Friday, December 19, 2008

Cascading Economic Problems

Source: "Sustainable Developments: Blackouts and Cascading Failures;" January 2009; Scientific American Magazine; by Jeffrey D. Sachs.

Jeffrey Sachs uses the metaphor of power outages cascading through the grid to explain the current financial crisis. Borrowers defaulting on sub-prime mortgages cause banks to lose capital, which causes them to reduce new lending (with a multiplier effect since banks lend more than they hold in capital), which led to a failure in short term lending to banks, which led to banks selling mortgage backed securities, which led to a reduction in their value, which became cyclical. With the problems in banking, lending drying up, companies cut back in manufacturing and sales, laying off employees, which led to consumer fears and cutbacks, which had a cyclical effect on demand and business. In these processes, international financial markets participated, and eventually imports fell. Thus the contagion spread to other nations.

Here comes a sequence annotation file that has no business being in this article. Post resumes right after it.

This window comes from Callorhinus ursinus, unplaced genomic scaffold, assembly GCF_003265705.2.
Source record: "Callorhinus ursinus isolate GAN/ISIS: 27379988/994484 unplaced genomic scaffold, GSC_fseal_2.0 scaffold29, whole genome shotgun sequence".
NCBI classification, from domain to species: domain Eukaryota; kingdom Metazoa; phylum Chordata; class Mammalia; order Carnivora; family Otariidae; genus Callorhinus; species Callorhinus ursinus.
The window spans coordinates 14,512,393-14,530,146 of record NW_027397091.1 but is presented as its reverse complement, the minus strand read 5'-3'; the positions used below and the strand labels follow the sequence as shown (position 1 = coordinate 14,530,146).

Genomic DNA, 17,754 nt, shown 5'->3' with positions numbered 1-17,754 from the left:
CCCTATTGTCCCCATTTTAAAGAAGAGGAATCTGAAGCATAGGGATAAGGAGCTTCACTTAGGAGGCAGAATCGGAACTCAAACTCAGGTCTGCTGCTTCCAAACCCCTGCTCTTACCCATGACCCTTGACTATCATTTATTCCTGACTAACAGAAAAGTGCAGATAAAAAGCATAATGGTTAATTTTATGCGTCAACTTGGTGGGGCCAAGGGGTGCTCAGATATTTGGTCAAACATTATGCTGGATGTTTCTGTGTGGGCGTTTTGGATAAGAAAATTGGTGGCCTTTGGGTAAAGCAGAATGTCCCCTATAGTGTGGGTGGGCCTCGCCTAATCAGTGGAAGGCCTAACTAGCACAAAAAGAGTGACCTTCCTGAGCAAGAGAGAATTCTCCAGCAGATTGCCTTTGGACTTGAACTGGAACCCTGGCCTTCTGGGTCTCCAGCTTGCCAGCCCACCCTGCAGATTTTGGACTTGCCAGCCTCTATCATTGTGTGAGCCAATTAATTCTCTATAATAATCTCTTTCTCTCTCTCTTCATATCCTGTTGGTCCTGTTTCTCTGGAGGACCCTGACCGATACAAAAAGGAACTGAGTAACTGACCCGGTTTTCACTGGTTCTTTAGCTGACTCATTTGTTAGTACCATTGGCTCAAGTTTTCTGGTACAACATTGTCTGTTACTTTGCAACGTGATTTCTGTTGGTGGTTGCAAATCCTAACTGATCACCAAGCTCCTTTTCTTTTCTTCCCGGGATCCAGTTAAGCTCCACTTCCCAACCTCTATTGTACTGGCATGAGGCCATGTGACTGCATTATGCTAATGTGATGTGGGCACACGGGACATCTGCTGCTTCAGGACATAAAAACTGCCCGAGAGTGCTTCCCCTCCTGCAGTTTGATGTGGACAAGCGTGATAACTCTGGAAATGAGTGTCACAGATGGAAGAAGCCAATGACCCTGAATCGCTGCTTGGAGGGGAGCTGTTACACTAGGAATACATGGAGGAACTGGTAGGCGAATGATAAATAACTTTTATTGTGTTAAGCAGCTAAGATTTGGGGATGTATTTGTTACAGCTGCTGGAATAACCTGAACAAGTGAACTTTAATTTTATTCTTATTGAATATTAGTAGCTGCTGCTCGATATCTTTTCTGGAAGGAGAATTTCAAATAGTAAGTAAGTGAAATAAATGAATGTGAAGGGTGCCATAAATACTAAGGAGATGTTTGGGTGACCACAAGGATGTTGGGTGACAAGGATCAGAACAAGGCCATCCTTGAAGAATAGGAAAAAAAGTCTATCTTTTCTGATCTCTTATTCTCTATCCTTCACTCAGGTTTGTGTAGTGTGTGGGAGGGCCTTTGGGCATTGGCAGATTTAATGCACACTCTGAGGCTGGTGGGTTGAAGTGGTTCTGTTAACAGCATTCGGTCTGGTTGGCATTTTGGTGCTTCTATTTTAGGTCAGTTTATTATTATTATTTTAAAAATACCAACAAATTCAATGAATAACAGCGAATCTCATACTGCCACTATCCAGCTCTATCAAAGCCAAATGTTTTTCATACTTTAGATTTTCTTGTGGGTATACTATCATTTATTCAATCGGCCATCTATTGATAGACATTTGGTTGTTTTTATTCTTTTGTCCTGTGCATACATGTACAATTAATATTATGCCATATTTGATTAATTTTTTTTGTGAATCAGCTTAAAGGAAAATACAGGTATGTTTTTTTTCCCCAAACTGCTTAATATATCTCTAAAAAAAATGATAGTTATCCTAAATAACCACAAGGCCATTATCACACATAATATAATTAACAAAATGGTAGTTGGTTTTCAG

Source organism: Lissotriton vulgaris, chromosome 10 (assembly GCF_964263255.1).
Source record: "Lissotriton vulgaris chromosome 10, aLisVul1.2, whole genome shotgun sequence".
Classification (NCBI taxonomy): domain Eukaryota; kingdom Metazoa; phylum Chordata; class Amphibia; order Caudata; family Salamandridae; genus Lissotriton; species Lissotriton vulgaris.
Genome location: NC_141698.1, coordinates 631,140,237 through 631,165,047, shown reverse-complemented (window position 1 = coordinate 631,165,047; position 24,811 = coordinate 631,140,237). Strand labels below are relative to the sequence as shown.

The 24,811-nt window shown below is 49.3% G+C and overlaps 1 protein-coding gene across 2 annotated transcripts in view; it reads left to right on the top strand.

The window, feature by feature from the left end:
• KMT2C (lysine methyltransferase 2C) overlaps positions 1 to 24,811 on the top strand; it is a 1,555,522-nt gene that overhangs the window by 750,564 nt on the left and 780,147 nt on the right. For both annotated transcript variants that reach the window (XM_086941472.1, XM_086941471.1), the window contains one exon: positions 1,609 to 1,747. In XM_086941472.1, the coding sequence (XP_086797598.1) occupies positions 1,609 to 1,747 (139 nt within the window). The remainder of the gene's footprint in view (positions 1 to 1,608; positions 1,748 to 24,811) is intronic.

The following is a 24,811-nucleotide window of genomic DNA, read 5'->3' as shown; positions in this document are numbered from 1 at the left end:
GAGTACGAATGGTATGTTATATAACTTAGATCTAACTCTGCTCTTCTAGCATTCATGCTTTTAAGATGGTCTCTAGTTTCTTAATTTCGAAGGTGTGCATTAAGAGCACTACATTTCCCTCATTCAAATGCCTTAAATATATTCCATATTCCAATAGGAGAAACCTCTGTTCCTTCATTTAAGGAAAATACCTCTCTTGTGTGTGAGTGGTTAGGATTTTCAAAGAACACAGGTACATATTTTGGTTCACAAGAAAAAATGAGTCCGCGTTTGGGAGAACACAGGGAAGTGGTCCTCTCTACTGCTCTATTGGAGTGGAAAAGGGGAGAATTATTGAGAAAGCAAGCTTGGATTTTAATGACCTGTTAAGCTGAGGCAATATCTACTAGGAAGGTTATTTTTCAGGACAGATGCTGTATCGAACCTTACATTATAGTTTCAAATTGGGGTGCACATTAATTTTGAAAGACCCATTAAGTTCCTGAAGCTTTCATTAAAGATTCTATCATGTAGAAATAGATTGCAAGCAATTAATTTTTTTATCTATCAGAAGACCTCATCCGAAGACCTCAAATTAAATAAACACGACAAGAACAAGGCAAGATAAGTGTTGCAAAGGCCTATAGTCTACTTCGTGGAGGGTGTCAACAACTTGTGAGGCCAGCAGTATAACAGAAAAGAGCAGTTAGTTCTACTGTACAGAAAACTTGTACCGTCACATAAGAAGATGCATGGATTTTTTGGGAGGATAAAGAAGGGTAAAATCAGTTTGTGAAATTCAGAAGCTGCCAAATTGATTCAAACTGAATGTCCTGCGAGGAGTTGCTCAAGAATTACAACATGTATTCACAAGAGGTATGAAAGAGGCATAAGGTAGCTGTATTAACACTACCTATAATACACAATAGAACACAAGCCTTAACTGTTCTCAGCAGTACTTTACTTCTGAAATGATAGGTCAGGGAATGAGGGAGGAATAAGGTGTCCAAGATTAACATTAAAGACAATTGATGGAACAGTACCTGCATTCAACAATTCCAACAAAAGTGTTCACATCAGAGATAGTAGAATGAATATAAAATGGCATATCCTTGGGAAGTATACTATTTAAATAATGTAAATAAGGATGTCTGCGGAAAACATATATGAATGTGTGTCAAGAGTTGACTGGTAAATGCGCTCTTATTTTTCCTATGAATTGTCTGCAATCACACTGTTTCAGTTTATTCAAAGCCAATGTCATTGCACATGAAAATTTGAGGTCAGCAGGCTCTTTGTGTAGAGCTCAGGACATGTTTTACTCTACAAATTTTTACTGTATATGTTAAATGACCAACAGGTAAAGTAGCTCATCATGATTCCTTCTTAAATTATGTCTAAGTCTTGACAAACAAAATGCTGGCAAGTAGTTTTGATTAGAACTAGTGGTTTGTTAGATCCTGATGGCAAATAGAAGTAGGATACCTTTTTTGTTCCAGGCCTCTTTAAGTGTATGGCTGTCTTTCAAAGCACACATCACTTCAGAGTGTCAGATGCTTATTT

I have not read the suggestion, but I wonder whether the spike in oil prices was not involved. (Certainly the precipitous drop in those prices was a result.) But the energy crisis earlier this year resulted in increases in prices of everything that uses energy in its production or distribution, and thus hit the poor in the pocketbook. Did that trigger the mortgage defaults that triggered everything else? I am not suggesting that we would not have had the overall crisis eventually had the oil prices not shot up, but the timing seems suspicious.

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